Boruc quickly established himself as the clubs first choice and began to shine through a combination outstanding shot-stopping and immense self-belief which endeared himself immensely to the club’s supporters although not everyone in Scotland as a fan.
Rangers fans took a strong dislike to the goalkeeper and it is safe to say that the feeling was almost certainly mutual, resulting in the Pole receiving a police caution and a fine from the SFA for separate occasions where gestures were made to the crowd.
When asked about his attitude towards followers of the Ibrox side in an interview with Legia.com Artur was unequivocal and stated, “There have been a few incidents in Glasgow, such as broken windows in the house, but these were intermittent. [But], they raised the pressure, but I hadn’t planned anything before. I’ve never calculated. “
“I usually did it unconsciously, I had to somehow vent my emotions. I know that some things should not be done. At the time, however, I had the impression that it was all very natural reflexes. I had my own opinion on many issues.”
In a separate interview following a 3-0 defeat to the Govan side he states, “Rangers? I just don’t like them and will never like them. They should also honestly admit that they don’t like me, because that’s just the way it is”
Despite the animosity across the city Boruc’s time in Glasgow as a success both on and off the field, three league titles in a row, three cups, saving a penalty against Manchester United helped Celtic qualify for the knockout stages of the Champions league and in 2007 he helped a 27-year-old pregnant Polish woman, her sister and brother-in-law in Elder Park, Glasgow, avoid being attacked by a group of drunken hooligans.
For this he received a special distinction in the 40th edition of the Fair Play Competition organised by the Polish Olympic Committee.
The international recognition that he had long sought came in 2008 where he was named the third best goalkeeper in the world behind Iker Casillas and Gianluigi Buffon as well as 52nd best overall by FourFourTwo magazine and was finally named the Polish National teams first choice under coach Leo Beenhaker for the 2008 European Championships in Austria and Switzerland.
Although as ever Boruc would find himself on the front page of newspaper as often as the back and in the space of a week in August of the same year he would find himself dropped from the national team and in a separate incident fined by Celtic for alcohol related breaches and separated from his first wife Katarzyna amid reports of his relationship with former Polish Idol contestant Sara Mannei.
“The Return of the King”: Saturday, August 1, 2020 – Stadion Wojska Polskiego, Warsaw, Poland
In July 2010 Boruc signed for AFC Fiorentina, bringing an end to his time in Scotland and the beginning of the latter part of his career in Italy. Two years later he moved back to the UK on the south coast of England to join Southampton.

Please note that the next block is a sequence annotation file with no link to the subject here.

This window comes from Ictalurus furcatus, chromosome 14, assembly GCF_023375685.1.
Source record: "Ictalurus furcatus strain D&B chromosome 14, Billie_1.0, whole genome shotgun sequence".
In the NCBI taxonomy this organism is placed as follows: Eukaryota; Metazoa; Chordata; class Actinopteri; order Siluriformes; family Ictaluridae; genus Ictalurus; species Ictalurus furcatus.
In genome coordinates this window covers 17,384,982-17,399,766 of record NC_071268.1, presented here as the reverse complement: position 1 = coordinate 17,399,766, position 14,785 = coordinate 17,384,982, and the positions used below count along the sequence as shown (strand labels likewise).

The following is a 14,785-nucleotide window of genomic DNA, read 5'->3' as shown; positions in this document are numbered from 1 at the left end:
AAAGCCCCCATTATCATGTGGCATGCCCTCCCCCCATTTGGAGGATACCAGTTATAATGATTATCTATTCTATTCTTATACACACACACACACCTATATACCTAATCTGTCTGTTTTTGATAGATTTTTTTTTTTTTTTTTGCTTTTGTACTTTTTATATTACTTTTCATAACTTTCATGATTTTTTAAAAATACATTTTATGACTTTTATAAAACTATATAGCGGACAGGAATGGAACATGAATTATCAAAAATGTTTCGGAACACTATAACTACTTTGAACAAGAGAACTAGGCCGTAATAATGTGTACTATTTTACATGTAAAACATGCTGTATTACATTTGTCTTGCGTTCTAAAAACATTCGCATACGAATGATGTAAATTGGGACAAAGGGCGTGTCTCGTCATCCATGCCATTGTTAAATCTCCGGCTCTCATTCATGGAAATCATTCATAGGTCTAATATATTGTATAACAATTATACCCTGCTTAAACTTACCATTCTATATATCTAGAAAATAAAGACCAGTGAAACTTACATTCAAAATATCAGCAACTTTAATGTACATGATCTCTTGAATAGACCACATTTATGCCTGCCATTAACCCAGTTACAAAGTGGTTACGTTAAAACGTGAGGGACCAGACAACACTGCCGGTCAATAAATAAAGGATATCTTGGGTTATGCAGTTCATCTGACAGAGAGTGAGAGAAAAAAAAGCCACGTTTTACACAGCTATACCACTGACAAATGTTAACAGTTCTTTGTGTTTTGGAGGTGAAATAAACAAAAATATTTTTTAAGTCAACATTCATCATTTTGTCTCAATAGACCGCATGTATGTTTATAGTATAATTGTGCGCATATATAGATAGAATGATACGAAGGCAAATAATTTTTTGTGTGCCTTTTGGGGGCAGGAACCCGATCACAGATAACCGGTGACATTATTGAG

However, he would soon be dislodged from his position as first choice by the arrival of another former Celtic goalkeeper as Fraser Forster arrived for £10 million and so Arthur moved further along the coast to joining Bournemouth in 2014 where he would spend six the next six years and was named player of the year for the 2016-17 season.
Nevertheless, a yearning to go back to where it all began and in August 2020 the official Legia Warsaw twitter account announced that they had secured “The Return of the King” the Artur would be joining them for the 2020-21 season.
The Present: Sunday, February 13, 2022 – Stadion Wojska Polskiego, Warsaw, Poland:
Reigning Esktralska champions Legia Warsaw are currently trailing 1-0 to league rivals Warta Pozna? as the match heads into the final stages and they look to avoid a 14th defeat in 20 games played so far this year in the Polish top flight.
In the 72nd minute, Artur Boruc, gathered the ball and looked to release it quickly. However, he quickly became frustrated upon discovering his path blocked by Warta defender David Szymonowicz.
Within seconds he grabbed his opponent by the back of the head and forcefully moved him out the way. After consulting the VAR referee, ?ukasz Ku?ma, deemed this a sending off and showed the former Polish national keeper a red card.
As he left the field he collided with a pitch side cameraman and, later that day, he took to Instagram to announce his displeasure with the decision using less than complimentary language towards the match official.
Four days later, less than 48 hours before his 42nd birthday, Boruc was found guilty of misconduct by the Polish League Committee who banned him for three matches and fined him £5, 000.
For another player this might be viewed as the most newsworthy event in their career but then as we are well aware… not all players are Artur Boruc.
Rob McCarry is a Celtic fan and regular writer for The CelticBlog.